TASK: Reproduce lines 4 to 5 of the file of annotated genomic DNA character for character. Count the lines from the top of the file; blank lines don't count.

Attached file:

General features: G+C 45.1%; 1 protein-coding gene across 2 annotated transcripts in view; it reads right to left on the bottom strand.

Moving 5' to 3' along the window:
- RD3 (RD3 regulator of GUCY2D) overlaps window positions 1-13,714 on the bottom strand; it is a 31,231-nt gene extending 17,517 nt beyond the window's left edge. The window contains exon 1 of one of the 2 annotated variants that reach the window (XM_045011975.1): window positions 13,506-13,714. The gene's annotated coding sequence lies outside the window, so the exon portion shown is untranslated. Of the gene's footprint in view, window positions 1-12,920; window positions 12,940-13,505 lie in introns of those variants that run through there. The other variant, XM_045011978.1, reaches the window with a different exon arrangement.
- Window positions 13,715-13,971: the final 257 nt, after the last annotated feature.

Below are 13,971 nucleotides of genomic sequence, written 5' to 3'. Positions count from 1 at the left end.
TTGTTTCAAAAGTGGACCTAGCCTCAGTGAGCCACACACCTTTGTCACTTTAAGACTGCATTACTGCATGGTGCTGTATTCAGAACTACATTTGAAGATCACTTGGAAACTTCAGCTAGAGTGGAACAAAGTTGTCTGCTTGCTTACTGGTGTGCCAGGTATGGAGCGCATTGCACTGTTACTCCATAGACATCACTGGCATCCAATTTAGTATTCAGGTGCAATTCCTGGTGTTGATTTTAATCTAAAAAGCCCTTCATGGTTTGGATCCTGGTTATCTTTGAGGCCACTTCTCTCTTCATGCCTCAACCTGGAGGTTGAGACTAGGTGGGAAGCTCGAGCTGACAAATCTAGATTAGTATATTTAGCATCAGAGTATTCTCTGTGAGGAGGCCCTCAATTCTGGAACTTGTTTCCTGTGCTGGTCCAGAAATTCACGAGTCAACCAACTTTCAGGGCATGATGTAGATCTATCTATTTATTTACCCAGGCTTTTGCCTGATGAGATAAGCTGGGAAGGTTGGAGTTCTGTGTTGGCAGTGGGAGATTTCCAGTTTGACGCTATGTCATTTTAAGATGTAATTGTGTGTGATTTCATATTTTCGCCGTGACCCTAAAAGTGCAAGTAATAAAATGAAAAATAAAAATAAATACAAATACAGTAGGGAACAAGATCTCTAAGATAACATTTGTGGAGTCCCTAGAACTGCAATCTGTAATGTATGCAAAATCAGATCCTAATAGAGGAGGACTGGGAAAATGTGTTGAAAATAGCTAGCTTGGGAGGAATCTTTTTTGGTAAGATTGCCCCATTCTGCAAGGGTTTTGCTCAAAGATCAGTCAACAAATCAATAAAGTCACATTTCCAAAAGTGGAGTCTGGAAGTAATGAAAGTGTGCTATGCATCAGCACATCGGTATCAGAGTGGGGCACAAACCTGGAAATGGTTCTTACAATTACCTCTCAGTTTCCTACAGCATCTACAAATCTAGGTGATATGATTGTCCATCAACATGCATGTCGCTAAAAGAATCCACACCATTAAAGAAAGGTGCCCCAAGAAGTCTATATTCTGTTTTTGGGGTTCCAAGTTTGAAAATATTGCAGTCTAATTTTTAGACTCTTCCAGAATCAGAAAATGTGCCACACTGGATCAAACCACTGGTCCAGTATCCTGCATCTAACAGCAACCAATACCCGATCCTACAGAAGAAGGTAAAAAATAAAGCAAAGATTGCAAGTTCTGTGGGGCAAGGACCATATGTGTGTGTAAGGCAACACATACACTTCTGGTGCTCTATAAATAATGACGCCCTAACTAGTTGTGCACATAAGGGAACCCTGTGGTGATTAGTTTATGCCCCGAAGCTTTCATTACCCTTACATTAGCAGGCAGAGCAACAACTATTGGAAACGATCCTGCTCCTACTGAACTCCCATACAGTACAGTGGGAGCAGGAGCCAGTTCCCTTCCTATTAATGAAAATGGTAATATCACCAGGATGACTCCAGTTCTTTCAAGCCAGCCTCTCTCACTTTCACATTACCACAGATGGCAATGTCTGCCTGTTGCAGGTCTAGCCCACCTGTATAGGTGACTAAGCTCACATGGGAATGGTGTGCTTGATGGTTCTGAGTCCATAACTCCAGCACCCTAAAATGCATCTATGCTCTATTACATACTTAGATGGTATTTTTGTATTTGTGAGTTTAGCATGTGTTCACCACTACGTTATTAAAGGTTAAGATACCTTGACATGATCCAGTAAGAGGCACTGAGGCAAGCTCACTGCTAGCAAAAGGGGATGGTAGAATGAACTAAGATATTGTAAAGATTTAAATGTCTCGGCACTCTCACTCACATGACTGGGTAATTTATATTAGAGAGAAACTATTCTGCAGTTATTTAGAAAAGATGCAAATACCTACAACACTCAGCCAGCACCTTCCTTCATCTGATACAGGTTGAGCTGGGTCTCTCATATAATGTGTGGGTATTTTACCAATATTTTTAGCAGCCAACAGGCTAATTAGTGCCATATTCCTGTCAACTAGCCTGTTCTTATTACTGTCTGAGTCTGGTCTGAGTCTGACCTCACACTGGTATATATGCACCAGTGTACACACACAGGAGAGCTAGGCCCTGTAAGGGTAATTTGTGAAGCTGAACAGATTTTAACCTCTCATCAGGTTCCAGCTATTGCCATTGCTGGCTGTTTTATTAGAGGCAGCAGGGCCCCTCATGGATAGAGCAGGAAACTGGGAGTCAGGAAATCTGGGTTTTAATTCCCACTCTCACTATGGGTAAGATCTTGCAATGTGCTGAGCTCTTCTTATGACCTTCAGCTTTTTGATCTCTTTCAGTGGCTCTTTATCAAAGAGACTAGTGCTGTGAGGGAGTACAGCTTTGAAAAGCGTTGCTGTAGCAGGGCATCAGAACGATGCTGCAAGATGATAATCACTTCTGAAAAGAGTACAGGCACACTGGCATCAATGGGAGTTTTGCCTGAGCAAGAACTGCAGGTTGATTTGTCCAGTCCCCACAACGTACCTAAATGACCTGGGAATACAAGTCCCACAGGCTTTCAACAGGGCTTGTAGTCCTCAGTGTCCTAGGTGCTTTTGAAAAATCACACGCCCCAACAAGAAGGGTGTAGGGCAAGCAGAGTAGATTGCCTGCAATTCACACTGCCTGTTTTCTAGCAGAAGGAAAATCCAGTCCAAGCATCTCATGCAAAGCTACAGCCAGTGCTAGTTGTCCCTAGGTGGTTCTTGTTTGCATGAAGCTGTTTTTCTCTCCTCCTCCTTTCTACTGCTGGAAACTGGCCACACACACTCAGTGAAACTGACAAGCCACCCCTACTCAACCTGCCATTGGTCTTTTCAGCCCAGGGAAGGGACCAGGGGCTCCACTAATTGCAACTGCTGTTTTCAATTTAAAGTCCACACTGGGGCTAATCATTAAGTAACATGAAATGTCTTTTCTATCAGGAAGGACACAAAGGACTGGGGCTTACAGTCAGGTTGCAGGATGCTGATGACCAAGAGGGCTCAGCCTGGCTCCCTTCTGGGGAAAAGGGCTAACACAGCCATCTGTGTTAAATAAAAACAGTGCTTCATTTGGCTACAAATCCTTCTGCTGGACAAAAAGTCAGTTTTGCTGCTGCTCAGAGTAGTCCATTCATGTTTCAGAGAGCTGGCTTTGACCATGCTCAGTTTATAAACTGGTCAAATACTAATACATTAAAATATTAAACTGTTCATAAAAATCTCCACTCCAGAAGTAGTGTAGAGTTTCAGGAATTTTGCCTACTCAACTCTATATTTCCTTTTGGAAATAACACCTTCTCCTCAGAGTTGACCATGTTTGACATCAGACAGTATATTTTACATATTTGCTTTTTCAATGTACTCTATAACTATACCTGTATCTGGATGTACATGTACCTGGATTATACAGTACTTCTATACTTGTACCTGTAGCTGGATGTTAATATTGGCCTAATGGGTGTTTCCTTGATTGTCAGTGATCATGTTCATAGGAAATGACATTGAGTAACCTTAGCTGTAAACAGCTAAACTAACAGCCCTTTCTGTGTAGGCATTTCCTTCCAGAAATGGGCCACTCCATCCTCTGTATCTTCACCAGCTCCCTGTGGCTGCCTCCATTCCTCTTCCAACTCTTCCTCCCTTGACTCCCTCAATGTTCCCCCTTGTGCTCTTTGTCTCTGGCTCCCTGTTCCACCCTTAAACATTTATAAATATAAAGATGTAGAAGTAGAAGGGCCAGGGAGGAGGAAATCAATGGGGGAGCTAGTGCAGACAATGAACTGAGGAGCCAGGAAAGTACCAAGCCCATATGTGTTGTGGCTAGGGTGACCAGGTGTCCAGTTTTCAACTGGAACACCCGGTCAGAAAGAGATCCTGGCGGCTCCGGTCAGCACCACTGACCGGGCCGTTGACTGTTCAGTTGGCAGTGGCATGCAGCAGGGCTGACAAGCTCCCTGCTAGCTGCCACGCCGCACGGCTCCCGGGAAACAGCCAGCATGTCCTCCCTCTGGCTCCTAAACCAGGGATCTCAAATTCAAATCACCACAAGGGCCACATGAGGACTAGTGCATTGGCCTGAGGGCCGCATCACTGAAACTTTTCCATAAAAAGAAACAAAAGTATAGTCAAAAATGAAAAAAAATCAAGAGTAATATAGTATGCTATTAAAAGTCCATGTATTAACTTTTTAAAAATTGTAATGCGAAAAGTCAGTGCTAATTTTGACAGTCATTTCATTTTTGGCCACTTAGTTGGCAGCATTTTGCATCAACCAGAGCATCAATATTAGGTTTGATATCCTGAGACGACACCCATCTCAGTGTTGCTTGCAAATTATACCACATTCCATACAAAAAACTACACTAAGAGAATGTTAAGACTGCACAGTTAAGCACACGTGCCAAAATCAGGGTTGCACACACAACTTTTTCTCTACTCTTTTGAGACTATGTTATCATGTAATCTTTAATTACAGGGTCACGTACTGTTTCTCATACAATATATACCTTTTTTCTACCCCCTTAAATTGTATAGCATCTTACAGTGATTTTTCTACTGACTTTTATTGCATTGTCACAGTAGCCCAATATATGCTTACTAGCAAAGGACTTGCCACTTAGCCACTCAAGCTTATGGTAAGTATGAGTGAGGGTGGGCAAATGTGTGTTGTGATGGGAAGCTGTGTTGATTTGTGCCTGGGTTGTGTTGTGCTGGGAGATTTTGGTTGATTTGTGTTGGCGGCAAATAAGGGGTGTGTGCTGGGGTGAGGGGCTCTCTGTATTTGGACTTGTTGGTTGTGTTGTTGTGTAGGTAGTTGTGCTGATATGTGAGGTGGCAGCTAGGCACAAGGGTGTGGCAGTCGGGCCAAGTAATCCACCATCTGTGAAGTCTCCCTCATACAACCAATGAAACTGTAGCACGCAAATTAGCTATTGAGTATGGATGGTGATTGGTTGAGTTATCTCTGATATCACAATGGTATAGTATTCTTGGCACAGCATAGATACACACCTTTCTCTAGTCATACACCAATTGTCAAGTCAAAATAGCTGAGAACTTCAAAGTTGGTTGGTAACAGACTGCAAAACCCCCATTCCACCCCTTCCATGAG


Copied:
- Window positions 13,715-13,971: the final 257 nt, after the last annotated feature.

Below are 13,971 nucleotides of genomic sequence, written 5' to 3'. Positions count from 1 at the left end.